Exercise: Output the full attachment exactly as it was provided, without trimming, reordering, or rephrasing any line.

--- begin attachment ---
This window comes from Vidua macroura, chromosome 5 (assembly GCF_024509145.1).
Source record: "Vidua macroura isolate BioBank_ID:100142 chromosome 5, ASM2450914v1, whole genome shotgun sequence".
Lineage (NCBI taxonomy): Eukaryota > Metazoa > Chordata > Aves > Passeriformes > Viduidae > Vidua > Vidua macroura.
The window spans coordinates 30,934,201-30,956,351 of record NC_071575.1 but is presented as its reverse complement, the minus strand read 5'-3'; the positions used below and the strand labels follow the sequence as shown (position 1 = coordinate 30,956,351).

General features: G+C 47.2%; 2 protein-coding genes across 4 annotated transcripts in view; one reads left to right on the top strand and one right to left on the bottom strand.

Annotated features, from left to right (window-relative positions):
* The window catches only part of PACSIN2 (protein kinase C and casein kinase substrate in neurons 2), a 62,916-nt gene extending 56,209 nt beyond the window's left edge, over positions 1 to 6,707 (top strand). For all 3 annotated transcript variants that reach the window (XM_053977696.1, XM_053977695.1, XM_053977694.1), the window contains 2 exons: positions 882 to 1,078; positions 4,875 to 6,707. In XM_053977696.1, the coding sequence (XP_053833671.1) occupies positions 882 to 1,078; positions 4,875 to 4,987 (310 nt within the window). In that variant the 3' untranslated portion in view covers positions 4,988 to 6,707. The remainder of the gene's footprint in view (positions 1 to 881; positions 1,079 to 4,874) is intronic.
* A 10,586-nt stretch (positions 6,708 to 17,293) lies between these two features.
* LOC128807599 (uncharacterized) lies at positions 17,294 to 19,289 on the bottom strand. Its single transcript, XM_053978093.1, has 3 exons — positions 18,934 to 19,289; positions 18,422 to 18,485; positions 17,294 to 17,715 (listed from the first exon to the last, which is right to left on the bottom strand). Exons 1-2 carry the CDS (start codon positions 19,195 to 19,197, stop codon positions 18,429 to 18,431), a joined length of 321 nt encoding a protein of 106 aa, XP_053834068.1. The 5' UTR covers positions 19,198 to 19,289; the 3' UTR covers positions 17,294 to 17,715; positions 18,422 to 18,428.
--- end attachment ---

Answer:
This window comes from Vidua macroura, chromosome 5 (assembly GCF_024509145.1).
Source record: "Vidua macroura isolate BioBank_ID:100142 chromosome 5, ASM2450914v1, whole genome shotgun sequence".
Lineage (NCBI taxonomy): Eukaryota > Metazoa > Chordata > Aves > Passeriformes > Viduidae > Vidua > Vidua macroura.
The window spans coordinates 30,934,201-30,956,351 of record NC_071575.1 but is presented as its reverse complement, the minus strand read 5'-3'; the positions used below and the strand labels follow the sequence as shown (position 1 = coordinate 30,956,351).

General features: G+C 47.2%; 2 protein-coding genes across 4 annotated transcripts in view; one reads left to right on the top strand and one right to left on the bottom strand.

Annotated features, from left to right (window-relative positions):
* The window catches only part of PACSIN2 (protein kinase C and casein kinase substrate in neurons 2), a 62,916-nt gene extending 56,209 nt beyond the window's left edge, over positions 1 to 6,707 (top strand). For all 3 annotated transcript variants that reach the window (XM_053977696.1, XM_053977695.1, XM_053977694.1), the window contains 2 exons: positions 882 to 1,078; positions 4,875 to 6,707. In XM_053977696.1, the coding sequence (XP_053833671.1) occupies positions 882 to 1,078; positions 4,875 to 4,987 (310 nt within the window). In that variant the 3' untranslated portion in view covers positions 4,988 to 6,707. The remainder of the gene's footprint in view (positions 1 to 881; positions 1,079 to 4,874) is intronic.
* A 10,586-nt stretch (positions 6,708 to 17,293) lies between these two features.
* LOC128807599 (uncharacterized) lies at positions 17,294 to 19,289 on the bottom strand. Its single transcript, XM_053978093.1, has 3 exons — positions 18,934 to 19,289; positions 18,422 to 18,485; positions 17,294 to 17,715 (listed from the first exon to the last, which is right to left on the bottom strand). Exons 1-2 carry the CDS (start codon positions 19,195 to 19,197, stop codon positions 18,429 to 18,431), a joined length of 321 nt encoding a protein of 106 aa, XP_053834068.1. The 5' UTR covers positions 19,198 to 19,289; the 3' UTR covers positions 17,294 to 17,715; positions 18,422 to 18,428.